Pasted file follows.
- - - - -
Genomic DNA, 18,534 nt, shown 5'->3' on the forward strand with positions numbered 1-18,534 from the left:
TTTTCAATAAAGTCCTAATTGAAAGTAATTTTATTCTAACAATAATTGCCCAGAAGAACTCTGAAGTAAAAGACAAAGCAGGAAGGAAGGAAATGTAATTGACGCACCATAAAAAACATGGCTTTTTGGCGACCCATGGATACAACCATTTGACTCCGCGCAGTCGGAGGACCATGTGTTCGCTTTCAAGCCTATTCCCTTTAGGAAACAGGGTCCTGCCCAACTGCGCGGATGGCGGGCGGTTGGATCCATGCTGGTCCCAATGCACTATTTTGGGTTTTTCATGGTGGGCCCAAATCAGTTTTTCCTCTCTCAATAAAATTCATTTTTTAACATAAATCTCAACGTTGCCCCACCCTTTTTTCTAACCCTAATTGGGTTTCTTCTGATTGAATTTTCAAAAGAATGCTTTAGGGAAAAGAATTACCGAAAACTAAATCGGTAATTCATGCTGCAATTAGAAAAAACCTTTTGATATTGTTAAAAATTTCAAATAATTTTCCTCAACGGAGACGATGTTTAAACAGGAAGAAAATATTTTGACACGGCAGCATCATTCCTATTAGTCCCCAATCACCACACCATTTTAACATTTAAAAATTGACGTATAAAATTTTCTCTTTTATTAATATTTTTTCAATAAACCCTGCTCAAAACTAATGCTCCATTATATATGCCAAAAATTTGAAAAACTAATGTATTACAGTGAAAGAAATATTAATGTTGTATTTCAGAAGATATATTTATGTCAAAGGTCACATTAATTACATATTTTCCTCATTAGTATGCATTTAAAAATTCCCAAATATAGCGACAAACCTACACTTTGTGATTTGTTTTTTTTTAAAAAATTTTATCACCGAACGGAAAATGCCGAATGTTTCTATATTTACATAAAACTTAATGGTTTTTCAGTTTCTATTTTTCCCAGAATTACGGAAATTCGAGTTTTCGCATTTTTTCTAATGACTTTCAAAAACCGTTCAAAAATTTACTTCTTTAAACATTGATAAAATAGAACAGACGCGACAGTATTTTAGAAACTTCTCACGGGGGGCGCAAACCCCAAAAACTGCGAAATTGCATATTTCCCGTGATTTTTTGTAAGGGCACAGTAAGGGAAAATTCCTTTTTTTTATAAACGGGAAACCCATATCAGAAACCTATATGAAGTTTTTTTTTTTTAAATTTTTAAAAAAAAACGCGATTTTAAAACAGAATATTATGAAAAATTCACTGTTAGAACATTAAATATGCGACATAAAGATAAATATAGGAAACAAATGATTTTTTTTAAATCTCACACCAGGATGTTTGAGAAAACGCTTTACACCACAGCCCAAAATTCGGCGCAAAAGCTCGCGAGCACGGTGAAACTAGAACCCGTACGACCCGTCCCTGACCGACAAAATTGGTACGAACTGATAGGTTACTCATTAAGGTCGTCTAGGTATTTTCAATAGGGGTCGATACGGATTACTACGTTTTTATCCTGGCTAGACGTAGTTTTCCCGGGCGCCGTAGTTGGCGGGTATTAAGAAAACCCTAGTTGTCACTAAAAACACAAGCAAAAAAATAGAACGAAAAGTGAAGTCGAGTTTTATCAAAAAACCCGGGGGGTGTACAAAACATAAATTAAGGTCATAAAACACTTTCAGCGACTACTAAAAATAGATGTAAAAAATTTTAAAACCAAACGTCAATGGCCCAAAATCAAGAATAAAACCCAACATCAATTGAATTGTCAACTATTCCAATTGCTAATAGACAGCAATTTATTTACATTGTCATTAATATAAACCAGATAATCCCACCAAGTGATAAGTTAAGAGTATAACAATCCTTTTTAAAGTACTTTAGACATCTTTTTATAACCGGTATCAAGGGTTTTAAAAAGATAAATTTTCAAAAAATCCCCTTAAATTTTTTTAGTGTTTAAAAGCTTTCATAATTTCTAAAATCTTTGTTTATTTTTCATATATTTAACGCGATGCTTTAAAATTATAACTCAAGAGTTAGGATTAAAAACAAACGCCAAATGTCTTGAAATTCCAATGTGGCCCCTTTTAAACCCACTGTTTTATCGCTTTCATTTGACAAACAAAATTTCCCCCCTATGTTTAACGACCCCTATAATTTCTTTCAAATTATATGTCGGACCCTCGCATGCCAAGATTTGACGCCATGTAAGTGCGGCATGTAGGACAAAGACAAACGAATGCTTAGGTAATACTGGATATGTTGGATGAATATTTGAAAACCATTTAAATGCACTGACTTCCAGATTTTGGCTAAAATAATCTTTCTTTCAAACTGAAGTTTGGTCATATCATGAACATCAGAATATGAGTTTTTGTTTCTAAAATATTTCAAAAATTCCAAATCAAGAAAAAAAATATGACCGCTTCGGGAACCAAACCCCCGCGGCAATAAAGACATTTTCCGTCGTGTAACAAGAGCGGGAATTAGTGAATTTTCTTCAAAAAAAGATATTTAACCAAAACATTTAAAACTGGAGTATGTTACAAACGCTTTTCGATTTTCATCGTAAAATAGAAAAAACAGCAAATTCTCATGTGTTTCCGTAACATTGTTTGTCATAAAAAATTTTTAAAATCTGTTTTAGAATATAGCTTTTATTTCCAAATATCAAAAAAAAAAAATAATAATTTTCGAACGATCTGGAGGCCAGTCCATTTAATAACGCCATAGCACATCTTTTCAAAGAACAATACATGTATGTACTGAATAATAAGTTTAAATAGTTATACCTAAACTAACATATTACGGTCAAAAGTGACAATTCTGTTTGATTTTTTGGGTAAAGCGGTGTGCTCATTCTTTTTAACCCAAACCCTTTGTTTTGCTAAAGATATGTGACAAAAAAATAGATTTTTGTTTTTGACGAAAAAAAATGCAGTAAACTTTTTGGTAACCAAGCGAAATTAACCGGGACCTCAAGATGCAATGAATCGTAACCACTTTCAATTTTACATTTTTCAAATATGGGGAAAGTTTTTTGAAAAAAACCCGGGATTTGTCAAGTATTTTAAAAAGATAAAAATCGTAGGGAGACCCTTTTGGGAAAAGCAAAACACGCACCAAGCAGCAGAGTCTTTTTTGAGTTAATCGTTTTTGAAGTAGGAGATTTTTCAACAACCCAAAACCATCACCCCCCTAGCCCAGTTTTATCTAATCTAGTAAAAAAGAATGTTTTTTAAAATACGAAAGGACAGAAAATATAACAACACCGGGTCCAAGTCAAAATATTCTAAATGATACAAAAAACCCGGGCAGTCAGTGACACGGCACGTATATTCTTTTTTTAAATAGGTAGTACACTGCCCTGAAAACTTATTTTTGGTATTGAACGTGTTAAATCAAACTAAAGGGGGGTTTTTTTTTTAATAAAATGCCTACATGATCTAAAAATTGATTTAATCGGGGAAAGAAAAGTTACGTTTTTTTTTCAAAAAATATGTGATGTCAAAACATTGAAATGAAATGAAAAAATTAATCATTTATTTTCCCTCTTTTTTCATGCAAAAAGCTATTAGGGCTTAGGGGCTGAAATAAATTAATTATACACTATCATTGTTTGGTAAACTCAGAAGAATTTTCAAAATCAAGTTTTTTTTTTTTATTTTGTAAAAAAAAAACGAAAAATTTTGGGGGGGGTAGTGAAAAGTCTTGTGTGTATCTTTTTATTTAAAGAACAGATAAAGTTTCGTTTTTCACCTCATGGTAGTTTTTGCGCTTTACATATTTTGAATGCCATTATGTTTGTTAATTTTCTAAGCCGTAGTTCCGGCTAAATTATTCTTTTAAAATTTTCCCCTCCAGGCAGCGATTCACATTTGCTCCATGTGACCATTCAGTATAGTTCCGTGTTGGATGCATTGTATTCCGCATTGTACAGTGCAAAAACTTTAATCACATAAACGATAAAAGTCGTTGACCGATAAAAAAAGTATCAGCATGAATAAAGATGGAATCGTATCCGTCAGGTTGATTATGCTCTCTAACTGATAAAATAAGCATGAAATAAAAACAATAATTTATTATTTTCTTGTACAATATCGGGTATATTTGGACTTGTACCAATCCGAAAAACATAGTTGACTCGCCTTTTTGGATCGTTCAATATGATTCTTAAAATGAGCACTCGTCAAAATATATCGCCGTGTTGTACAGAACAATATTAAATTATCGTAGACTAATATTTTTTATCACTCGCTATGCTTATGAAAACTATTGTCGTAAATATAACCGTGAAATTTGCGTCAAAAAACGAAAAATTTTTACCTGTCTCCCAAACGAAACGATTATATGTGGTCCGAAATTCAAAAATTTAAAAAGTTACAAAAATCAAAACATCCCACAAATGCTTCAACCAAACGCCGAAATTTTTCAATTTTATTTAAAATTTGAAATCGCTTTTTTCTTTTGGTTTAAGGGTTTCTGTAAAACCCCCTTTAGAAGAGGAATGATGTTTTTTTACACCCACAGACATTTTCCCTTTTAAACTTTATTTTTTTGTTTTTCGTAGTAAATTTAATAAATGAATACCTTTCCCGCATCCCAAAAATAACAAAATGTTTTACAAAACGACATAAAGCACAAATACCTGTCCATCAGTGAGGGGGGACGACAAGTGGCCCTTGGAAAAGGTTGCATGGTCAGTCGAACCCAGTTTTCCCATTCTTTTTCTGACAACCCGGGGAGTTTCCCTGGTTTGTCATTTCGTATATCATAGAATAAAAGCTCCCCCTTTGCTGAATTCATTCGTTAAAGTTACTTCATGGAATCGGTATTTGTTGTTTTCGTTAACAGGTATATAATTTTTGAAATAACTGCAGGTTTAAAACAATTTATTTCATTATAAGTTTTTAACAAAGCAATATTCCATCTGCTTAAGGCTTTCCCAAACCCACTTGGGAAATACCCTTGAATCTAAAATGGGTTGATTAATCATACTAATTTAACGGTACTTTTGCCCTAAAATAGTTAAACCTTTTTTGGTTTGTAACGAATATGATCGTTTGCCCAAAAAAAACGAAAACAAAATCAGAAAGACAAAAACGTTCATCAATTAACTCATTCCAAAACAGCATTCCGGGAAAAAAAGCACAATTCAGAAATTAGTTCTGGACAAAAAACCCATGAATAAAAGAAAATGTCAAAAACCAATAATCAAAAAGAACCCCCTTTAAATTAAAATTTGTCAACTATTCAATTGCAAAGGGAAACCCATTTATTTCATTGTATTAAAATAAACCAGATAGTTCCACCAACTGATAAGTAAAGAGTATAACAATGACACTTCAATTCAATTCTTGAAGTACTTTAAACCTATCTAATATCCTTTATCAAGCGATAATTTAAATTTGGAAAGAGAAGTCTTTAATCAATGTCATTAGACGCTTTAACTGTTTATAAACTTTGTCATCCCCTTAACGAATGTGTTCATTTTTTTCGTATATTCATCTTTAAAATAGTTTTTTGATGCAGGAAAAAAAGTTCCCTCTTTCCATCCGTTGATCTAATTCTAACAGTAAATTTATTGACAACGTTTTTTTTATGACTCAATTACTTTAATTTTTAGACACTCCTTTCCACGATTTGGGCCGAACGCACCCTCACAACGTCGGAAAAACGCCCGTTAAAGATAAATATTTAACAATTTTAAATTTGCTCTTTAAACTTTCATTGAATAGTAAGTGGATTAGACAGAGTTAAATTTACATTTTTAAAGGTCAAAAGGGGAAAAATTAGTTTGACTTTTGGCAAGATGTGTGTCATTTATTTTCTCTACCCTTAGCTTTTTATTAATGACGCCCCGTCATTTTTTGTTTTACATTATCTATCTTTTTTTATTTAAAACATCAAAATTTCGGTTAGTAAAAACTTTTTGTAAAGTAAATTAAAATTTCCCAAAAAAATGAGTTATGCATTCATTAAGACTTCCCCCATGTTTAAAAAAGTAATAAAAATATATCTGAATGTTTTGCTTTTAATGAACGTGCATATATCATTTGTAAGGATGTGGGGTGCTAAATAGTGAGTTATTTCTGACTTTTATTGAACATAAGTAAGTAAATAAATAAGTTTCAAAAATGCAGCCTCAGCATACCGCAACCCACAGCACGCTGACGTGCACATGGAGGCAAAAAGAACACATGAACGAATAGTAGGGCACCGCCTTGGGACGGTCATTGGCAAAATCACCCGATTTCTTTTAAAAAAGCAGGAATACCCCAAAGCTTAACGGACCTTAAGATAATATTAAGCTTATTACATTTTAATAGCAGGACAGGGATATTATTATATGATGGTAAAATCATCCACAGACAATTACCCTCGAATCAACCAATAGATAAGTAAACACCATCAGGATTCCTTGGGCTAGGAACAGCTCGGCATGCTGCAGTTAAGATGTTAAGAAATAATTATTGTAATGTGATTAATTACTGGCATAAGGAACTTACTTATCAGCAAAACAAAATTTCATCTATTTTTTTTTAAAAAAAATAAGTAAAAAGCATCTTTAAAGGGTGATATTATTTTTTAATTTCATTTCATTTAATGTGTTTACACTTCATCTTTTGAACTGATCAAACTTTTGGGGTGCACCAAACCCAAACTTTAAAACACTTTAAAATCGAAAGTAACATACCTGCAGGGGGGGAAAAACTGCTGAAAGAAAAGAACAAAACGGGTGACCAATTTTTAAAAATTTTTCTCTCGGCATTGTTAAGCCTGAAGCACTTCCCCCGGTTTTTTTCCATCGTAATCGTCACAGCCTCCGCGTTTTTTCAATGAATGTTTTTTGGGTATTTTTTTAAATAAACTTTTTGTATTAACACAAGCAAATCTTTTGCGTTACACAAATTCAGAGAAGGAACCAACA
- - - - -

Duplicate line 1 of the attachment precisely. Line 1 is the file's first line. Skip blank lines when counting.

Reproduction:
Genomic DNA, 18,534 nt, shown 5'->3' on the forward strand with positions numbered 1-18,534 from the left: